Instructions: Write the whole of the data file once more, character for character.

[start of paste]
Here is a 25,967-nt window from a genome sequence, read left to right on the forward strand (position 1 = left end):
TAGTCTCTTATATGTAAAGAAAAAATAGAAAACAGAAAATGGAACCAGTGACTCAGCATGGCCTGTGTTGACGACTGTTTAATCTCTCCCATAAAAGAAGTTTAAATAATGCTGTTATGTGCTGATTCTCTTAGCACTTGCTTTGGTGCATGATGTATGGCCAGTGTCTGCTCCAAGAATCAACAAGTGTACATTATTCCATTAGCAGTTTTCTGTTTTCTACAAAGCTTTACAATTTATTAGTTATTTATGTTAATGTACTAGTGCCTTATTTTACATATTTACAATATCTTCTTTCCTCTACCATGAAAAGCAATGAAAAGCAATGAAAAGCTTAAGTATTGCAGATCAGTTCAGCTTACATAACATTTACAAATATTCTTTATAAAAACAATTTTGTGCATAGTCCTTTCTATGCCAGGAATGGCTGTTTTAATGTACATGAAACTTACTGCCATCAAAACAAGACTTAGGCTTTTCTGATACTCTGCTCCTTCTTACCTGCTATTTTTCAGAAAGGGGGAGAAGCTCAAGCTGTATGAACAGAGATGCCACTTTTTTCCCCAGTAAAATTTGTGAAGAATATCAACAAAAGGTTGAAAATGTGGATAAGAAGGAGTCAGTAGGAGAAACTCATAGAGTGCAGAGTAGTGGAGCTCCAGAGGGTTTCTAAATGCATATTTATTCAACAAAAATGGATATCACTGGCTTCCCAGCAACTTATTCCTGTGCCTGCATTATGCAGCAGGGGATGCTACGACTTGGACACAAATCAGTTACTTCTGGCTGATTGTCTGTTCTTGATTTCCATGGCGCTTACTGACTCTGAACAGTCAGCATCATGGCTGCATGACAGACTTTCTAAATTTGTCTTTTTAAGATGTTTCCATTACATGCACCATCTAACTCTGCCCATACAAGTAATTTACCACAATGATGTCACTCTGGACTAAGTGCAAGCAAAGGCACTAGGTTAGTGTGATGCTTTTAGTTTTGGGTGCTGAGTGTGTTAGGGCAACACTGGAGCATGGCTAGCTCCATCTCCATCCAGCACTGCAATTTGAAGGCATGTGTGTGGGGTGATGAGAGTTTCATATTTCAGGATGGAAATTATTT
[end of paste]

Here is a 25,967-nt window from a genome sequence, read left to right on the forward strand (position 1 = left end):
TAGTCTCTTATATGTAAAGAAAAAATAGAAAACAGAAAATGGAACCAGTGACTCAGCATGGCCTGTGTTGACGACTGTTTAATCTCTCCCATAAAAGAAGTTTAAATAATGCTGTTATGTGCTGATTCTCTTAGCACTTGCTTTGGTGCATGATGTATGGCCAGTGTCTGCTCCAAGAATCAACAAGTGTACATTATTCCATTAGCAGTTTTCTGTTTTCTACAAAGCTTTACAATTTATTAGTTATTTATGTTAATGTACTAGTGCCTTATTTTACATATTTACAATATCTTCTTTCCTCTACCATGAAAAGCAATGAAAAGCAATGAAAAGCTTAAGTATTGCAGATCAGTTCAGCTTACATAACATTTACAAATATTCTTTATAAAAACAATTTTGTGCATAGTCCTTTCTATGCCAGGAATGGCTGTTTTAATGTACATGAAACTTACTGCCATCAAAACAAGACTTAGGCTTTTCTGATACTCTGCTCCTTCTTACCTGCTATTTTTCAGAAAGGGGGAGAAGCTCAAGCTGTATGAACAGAGATGCCACTTTTTTCCCCAGTAAAATTTGTGAAGAATATCAACAAAAGGTTGAAAATGTGGATAAGAAGGAGTCAGTAGGAGAAACTCATAGAGTGCAGAGTAGTGGAGCTCCAGAGGGTTTCTAAATGCATATTTATTCAACAAAAATGGATATCACTGGCTTCCCAGCAACTTATTCCTGTGCCTGCATTATGCAGCAGGGGATGCTACGACTTGGACACAAATCAGTTACTTCTGGCTGATTGTCTGTTCTTGATTTCCATGGCGCTTACTGACTCTGAACAGTCAGCATCATGGCTGCATGACAGACTTTCTAAATTTGTCTTTTTAAGATGTTTCCATTACATGCACCATCTAACTCTGCCCATACAAGTAATTTACCACAATGATGTCACTCTGGACTAAGTGCAAGCAAAGGCACTAGGTTAGTGTGATGCTTTTAGTTTTGGGTGCTGAGTGTGTTAGGGCAACACTGGAGCATGGCTAGCTCCATCTCCATCCAGCACTGCAATTTGAAGGCATGTGTGTGGGGTGATGAGAGTTTCATATTTCAGGATGGAAATTATTT